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Commentary, sarcasm and snide remarks from a Florida resident of over thirty years. Being a glutton for punishment is a requirement for residency here. Who am I? I've been called a moonbat by Michelle Malkin, a Right Wing Nut by Daily Kos, and middle of the road by Florida blog State of Sunshine. Tell me what you think.

Monday, October 23, 2006

The Knucklehead of the Day award

Today's winner is Byron Calame, The public editor of the New York Times. In yesterday's newspaper, Mr. Calame wrote-

Since the job of public editor requires me to probe and question the published work and wisdom of Times journalists, there’s a special responsibility for me to acknowledge my own flawed assessments.

My July 2 column strongly supported The Times’s decision to publish its June 23 article on a once-secret banking-data surveillance program. After pondering for several months, I have decided I was off base. There were reasons to publish the controversial article, but they were slightly outweighed by two factors to which I gave too little emphasis. While it’s a close call now, as it was then, I don’t think the article should have been published.

Those two factors are really what bring me to this corrective commentary: the apparent legality of the program in the United States, and the absence of any evidence that anyone’s private data had actually been misused. I had mentioned both as being part of “the most substantial argument against running the story,” but that reference was relegated to the bottom of my column.

The source of the data, as my column noted, was the Society for Worldwide Interbank Financial Telecommunication, or Swift. That Belgium-based consortium said it had honored administrative subpoenas from the American government because it has a subsidiary in this country.

I haven’t found any evidence in the intervening months that the surveillance program was illegal under United States laws. Although data-protection authorities in Europe have complained that the formerly secret program violated their rules on privacy, there have been no Times reports of legal action being taken. Data-protection rules are often stricter in Europe than in America, and have been a frequent source of friction.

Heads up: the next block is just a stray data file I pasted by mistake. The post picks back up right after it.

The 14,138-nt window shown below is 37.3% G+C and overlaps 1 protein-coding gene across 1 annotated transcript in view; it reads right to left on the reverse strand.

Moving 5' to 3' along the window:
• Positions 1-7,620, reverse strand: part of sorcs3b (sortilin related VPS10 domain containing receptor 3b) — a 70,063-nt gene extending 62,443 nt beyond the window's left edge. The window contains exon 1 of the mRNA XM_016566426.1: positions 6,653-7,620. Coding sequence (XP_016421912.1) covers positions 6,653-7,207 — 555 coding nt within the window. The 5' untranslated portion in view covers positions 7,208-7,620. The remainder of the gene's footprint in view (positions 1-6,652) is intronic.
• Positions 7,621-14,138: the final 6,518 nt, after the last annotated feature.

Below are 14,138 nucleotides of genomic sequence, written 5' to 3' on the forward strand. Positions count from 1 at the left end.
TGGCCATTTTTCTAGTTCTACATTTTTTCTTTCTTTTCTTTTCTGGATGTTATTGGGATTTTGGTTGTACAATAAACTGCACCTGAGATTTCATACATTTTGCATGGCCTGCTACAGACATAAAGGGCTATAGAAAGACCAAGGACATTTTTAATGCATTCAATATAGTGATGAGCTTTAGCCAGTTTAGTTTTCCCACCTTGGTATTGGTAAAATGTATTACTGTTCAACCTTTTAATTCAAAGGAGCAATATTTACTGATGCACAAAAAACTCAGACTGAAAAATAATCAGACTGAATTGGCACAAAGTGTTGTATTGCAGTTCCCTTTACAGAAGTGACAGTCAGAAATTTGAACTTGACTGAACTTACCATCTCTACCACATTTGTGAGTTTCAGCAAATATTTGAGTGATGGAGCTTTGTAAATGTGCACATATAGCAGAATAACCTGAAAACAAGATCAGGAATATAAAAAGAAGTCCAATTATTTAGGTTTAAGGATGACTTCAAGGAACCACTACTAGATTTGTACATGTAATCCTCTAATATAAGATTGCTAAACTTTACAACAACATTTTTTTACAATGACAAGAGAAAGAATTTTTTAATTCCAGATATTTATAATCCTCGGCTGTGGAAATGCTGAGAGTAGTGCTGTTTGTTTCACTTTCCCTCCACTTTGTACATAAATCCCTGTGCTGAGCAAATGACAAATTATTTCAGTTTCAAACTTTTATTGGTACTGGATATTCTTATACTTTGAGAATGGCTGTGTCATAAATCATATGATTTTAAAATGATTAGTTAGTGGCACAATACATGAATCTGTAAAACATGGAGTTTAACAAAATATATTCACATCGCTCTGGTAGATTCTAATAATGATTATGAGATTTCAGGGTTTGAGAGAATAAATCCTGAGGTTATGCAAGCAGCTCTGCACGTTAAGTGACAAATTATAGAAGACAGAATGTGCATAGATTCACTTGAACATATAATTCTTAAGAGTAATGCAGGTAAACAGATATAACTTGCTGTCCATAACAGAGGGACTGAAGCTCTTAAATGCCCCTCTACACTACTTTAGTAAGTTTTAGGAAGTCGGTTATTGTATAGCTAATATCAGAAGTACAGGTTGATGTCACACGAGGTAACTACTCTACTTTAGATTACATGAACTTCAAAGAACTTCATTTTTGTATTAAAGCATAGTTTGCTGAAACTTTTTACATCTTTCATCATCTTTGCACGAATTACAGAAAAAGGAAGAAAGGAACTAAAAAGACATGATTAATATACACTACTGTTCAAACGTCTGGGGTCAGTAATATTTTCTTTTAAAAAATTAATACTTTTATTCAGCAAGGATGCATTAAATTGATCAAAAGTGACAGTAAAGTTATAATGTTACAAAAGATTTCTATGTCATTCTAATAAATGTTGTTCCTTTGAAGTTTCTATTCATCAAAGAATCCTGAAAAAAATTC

Thank you Mr. Calame for admitting your newspaper's stupidity. The NYT won a knucklehead award for this story.

Then why is Mr. Calame getting a knucklehead for admitting his and the Times's mistake? Here's the kicker.

What kept me from seeing these matters more clearly earlier in what admittedly was a close call? I fear I allowed the vicious criticism of The Times by the Bush administration to trigger my instinctive affinity for the underdog and enduring faith in a free press — two traits that I warned readers about in my first column.

Blame Bush! No Mr. Calame, Bush had nothing to do with your failing to do your job. You should be embarassed by what happened, not passing the blame onto others. But then, many liberals never take blame for their mistakes. I guess this line of thought had to be expected then.

Byron Calame is today's knucklehead of the day.

Also commenting on Mr. Calame's column- Michelle Malkin, A Blog for All, Iowa Voice, Don Surber, LaShawn Barber, Sister Toldjah, Lorie at Wizbang, Captain's Quarters,
Linked to- Bright & Early, Right Wing Nation, Jo's Cafe, Basil's Blog, Cao's Blog, Third World County,

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